Winterize Home

Sealing windows and doors with caulk or weather stripping offers the first line of defense against air loss. (Photo: Dreamstime)

As winter approaches, you may be dreading the increased energy bills that come along with the need for heat. But you can follow some tips to keep your house warm and save energy at the same time.

Make some basic changes
Some of the most effective methods for warming up your house are the simplest. For example, open your blinds in the morning to let in both light and heat during winter. Close them at night to prevent a chill from cold windows. Switch your ceiling fan so it runs clockwise at a low speed – the toggle should be on the side of the fan body. Since warm air tends to rise, this gently pushes heat down back into the living space.

Save water heater energy usage
Most water heaters are automatically set to 140 degrees.
If you lower it to about 120 or 125 degrees, you’ll reduce the amount of fuel needed. Insulate the first 3 to 6 feet of pipes coming out of the heater. If you have a tank-style heater, wrap it in an insulation blanket, which you can purchase at a big-box store.

Turn your home into an airtight space
You spend a lot of time, money and energy warming up your home, so you don’t want it to go to waste. Prevent warm air from slipping outside by creating a tight envelope. Replace, caulk or apply weather stripping to drafty windows and doors. Don’t overlook air leaks from utility cut-throughs – the gaps that allow pipes into your home, as well as chimneys and recessed lights. A clear plastic sheet taped tightly to your window frames can stop air from escaping as well. Schedule an inspection with an insulation professional to make sure old and worn-out insulation isn’t causing leaks. Check your ducts to make sure you don’t have holes, which can seriously impact your bills.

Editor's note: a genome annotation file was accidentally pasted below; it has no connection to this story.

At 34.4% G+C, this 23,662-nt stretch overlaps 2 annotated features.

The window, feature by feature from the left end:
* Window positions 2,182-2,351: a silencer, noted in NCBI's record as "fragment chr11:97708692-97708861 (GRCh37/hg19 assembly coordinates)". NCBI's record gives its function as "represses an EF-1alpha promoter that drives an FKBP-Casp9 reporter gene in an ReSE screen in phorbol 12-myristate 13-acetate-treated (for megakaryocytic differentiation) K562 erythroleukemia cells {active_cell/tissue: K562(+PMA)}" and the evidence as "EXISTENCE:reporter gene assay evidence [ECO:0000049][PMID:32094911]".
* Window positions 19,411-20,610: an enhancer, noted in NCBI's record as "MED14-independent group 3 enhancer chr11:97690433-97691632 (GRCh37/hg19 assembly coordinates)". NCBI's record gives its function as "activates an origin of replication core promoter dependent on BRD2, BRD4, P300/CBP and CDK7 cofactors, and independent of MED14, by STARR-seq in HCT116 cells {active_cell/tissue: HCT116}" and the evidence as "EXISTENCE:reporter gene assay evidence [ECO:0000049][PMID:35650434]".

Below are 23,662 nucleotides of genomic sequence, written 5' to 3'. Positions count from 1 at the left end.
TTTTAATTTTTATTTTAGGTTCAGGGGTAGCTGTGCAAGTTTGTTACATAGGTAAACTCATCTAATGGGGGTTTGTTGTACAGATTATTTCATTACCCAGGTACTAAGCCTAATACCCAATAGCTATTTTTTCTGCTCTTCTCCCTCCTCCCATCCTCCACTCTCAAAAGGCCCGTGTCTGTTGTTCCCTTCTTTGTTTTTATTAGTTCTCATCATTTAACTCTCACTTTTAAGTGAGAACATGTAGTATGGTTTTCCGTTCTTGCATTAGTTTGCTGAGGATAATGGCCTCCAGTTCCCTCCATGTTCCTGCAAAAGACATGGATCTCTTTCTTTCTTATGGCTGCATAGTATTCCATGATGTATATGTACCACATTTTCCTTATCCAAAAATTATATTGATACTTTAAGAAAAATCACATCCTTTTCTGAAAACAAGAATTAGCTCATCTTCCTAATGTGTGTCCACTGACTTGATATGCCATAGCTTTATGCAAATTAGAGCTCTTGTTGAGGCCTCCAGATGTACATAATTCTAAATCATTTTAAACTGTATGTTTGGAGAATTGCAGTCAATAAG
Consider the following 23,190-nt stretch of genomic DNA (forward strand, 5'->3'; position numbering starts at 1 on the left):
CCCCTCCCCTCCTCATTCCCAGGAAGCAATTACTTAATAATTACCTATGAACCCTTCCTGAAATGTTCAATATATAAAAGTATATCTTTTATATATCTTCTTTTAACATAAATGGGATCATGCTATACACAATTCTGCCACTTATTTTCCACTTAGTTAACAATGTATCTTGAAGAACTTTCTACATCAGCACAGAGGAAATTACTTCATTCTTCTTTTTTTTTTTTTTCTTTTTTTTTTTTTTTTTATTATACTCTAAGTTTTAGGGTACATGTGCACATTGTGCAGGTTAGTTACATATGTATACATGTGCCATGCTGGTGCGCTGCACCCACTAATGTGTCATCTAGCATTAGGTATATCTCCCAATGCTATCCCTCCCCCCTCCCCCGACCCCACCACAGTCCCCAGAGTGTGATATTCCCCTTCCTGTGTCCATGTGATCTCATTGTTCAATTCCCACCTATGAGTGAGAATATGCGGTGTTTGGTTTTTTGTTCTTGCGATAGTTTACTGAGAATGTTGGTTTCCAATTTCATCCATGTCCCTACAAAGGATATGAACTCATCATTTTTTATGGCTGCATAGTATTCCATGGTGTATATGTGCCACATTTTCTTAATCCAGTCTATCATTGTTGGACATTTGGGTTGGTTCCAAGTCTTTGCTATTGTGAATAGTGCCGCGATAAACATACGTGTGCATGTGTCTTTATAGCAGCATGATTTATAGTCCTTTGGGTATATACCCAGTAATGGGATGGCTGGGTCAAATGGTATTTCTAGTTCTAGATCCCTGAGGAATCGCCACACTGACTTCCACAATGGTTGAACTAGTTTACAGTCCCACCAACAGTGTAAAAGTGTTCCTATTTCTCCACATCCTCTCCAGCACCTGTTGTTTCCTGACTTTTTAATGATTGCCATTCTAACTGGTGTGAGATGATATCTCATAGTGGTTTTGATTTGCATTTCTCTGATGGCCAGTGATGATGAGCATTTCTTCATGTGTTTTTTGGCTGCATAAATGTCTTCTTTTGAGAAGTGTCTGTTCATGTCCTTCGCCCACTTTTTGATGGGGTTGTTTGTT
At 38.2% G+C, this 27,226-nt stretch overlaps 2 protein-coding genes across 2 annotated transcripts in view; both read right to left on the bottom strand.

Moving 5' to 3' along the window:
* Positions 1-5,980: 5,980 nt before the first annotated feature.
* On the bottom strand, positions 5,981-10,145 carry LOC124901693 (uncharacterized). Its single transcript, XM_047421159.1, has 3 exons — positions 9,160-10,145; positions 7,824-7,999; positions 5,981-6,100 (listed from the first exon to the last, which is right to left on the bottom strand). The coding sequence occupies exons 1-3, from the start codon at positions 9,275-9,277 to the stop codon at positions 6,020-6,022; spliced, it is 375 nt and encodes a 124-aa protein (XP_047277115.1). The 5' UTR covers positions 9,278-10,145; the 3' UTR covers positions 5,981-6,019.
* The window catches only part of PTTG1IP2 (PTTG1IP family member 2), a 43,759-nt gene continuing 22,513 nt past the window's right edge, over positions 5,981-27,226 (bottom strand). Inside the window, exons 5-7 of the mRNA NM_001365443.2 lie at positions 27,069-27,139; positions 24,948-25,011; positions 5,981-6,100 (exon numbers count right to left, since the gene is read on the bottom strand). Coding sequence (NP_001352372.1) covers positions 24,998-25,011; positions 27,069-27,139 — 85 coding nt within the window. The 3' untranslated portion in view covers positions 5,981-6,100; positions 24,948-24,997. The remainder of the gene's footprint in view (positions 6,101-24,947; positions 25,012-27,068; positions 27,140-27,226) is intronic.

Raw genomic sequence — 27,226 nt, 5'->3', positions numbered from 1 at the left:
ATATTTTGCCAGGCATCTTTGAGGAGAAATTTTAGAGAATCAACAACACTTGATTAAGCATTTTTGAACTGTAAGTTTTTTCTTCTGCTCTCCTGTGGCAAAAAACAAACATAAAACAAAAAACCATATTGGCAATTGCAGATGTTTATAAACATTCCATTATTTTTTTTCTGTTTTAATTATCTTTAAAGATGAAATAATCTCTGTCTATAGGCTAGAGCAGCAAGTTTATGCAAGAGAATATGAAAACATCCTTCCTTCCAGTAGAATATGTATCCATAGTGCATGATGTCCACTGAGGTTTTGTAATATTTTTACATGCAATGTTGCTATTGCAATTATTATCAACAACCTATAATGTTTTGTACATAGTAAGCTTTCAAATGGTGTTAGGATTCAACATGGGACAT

Perform an energy audit
A professional energy audit will teach you more than you ever imagined about your home’s energy usage. The auditor will use a variety of tests, including a blower door and possibly infrared imaging, to identify air leakages, air infiltration, humidity levels and insulation efficiency. They’ll offer recommendations to clear up air loss. The cost can range up to several hundred dollars, but the savings in energy over the months and years to come will more than recoup it.

Maintain your HVAC equipment
Before the cold months begin, hire an HVAC service to inspect, clean and maintain your heating system. A good technician will tune up the system for peak performance, and they can also catch small problems before they become big problems that leave your family shivering in the middle of the night. Also, check and replace your HVAC filters once per month. A dirty filter makes your system work harder to generate the same amount of heat, so you’re throwing energy and money in the trash if you don’t keep your filters clean.

Check your fireplace
A working fireplace creates a straight path to the outdoors. Keep your damper closed any time you’re not burning a fire. Check the seal on the flue damper to make it as tight as possible. Caulk around the hearth to prevent air loss.

Use a programmable thermostat
A programmable thermostat can keep you warm and lower bills at the same time. Set your thermostat to roll back about 10 degrees when you’re asleep or out of the house. When you’re home and awake, set the thermostat as low as is comfortable.

By Paul F.P. Pogue, HomeAdvisor. Paul is a reporter for HomeAdvisor, an online marketplace connecting homeowners with trusted service professionals to complete home projects. Visit